Europe will remain heavily reliant on Russian gas for at least another decade, according to a leading rating agency.
Fitch said a lack of alternative sources meant policymakers would have no choice but to continue buying gas from Russia until at least the mid-2020s and “potentially much longer”.
Europe already buys a quarter of its gas from Russia, and analysts expect consumption to increase by a third by 2030 as economies recover from the debt crisis and gas-fired electricity generation replaces old coal and nuclear power.
Many of the main gas pipelines into Western Europe run through Ukraine (Source: Fitch)
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Analysts said it would be difficult for countries to secure alternative sources of supply in the medium term, leaving them at risk of being “held hostage by dominant suppliers”, including Russia.
“Any attempt to improve energy security by reducing European reliance on Russia would require either a significant reduction in overall gas demand or a big increase in alternative sources of supply, but neither of these appears likely,” Fitch said in a report on Tuesday.
Growing tensions between Ukraine and Russia over the latter’s annexation of Crimea have led to a raft of tit-for-tat sanctions between Russia and the West. The European Commission (EC) has laid out plans to reduce Europe’s reliance on energy imports, including promoting indigenous sources of renewable and nuclear energy, and a single energy market.
Many countries rely on Gazprom, Russia’s state energy company, for their gas imports (Source: Morgan Stanley, Gazprom)
Finland, the Czech Republic and much of eastern Europe rely heavily on Russia for gas, while Germany imports a substantial amount from Russia. Fitch said overhauling Europe’s current infrastructure and making the network more resilient to shocks would cost around €200bn (£160bn). Although around half of this can be funded by capital markets, there is a risk that consumers may also be forced to pay for the upgrade through higher energy bills.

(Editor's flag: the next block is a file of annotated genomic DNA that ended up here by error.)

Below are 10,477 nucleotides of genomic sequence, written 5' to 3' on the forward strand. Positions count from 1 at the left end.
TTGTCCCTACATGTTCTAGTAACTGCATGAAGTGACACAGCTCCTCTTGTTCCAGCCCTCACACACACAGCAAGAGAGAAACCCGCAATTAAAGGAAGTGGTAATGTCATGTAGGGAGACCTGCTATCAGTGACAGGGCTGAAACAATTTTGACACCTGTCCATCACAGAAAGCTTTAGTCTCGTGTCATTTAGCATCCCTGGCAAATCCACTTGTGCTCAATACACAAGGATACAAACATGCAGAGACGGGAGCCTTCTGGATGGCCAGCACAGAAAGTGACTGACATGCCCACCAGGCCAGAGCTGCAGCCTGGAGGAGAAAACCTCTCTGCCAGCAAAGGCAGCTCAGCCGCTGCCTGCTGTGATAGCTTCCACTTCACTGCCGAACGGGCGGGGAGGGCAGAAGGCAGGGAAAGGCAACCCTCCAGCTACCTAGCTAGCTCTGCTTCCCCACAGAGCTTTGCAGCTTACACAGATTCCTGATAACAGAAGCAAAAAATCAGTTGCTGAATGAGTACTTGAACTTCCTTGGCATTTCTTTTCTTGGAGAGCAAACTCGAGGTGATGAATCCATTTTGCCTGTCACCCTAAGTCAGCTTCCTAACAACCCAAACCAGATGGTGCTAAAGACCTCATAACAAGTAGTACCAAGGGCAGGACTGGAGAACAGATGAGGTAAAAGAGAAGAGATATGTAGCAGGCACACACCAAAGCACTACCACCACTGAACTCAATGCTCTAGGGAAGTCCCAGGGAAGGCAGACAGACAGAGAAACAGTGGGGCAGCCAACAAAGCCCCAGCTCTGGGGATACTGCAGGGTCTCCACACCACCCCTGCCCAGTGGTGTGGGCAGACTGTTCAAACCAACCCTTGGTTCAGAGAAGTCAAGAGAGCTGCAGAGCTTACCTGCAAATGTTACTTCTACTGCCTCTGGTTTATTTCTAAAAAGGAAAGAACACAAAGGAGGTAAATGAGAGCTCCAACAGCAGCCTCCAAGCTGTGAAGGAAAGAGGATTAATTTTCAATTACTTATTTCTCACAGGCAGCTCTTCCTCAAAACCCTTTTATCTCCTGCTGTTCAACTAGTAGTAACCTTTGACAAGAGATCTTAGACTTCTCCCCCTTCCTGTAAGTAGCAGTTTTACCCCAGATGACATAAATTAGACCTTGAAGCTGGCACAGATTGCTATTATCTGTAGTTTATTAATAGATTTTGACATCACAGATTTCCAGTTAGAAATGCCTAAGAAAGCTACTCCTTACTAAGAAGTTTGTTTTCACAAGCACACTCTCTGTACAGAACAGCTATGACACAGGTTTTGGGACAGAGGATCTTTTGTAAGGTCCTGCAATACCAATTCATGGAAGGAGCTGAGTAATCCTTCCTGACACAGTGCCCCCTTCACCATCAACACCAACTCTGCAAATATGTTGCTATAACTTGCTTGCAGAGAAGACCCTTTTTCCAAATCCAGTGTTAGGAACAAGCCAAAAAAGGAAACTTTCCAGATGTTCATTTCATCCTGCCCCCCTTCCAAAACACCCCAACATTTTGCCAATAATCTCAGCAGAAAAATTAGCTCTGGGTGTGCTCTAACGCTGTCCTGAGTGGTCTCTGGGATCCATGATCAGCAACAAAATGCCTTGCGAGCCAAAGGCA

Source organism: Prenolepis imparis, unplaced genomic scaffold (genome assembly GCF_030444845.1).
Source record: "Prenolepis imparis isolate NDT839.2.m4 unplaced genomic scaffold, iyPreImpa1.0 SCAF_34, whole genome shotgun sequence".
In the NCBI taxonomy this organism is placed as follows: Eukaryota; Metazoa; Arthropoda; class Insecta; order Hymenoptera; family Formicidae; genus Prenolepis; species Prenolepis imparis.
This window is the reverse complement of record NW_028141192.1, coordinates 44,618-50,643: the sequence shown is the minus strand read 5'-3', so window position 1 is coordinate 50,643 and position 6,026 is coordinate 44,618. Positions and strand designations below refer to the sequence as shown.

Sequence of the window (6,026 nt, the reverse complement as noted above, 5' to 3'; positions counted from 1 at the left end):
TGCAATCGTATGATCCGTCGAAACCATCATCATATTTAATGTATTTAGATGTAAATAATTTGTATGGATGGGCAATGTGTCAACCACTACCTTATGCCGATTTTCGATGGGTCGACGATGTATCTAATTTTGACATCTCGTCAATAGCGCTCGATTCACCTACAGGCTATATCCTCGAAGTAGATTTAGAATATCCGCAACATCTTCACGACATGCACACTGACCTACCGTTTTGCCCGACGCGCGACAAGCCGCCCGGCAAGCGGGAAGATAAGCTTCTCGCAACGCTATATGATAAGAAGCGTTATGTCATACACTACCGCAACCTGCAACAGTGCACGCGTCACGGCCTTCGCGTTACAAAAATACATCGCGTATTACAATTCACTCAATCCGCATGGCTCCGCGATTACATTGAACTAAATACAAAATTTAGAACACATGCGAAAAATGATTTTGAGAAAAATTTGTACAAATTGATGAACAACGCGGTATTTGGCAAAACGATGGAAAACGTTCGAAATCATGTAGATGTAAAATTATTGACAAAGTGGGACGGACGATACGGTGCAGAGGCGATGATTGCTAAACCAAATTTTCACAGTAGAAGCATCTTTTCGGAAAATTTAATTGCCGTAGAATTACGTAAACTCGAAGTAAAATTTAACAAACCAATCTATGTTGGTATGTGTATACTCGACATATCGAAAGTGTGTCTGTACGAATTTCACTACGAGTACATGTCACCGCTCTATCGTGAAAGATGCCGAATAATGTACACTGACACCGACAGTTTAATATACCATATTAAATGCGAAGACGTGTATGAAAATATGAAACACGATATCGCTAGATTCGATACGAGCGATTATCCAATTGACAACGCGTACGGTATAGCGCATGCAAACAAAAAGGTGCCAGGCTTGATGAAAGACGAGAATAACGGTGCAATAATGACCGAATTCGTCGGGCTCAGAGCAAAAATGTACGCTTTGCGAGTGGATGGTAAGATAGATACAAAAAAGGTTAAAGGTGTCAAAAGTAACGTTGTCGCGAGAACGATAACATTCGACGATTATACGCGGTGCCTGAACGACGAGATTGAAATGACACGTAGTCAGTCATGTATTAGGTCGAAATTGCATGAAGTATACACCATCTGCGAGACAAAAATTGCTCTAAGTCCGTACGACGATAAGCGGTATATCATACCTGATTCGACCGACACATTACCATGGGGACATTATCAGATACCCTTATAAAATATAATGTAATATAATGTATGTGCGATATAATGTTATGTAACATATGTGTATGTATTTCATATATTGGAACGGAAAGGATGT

Analysts also highlighted Russia’s dominant role across the energy market. “Even if coal-fired and nuclear energy were favoured over gas, the impact on energy security would be limited because Russia also supplies 26pc of the EU’s hard coal and is the sole supplier of fuel rods to nuclear power plants in several countries,” it said.
Fitch said the Trans-Anatolian gas pipeline, which stretches from the Shah Deniz gas field in Azerbaijan to Europe via Turkey, could transport considerable amounts of gas to Europe, although it would not be enough to cover the increased gas demand expected in Europe (Source: Fitch).
Fitch said Azerbaijan’s Trans Anatolian gas pipeline could provide an alternative source of energy for Europe once construction is completed in 2018, providing 31 billion cubic metres (bcm) of Europe’s expected overall demand of around 565 bcm of gas a year by 2026. But analysts added: “That is not enough to cover the incremental increase in gas demand we expect over the period, let alone replace any supplies from Russia.”
The International Energy Agency (IEA) estimates that Europe has 13 trillion cubic meters of natural gas in shale reserves. However, concerns about fracking, has led to many countries banning the development of reservoirs in Europe (Source: Fitch, IEA, KPMG)
The rating agency also cast doubt over an American-style shale gas revolution in Europe. “We do not expect meaningful shale production for at least a decade by which time it could at best offset the decline of conventional gas production,” it said.
“We believe Russia and Gazprom would react with lower natural gas prices should they perceive their market share in Europe was at risk,” Fitch added. “Europe, despite efforts from Russia to diversify its customer base, would remain a key market and source of revenue and especially profits.”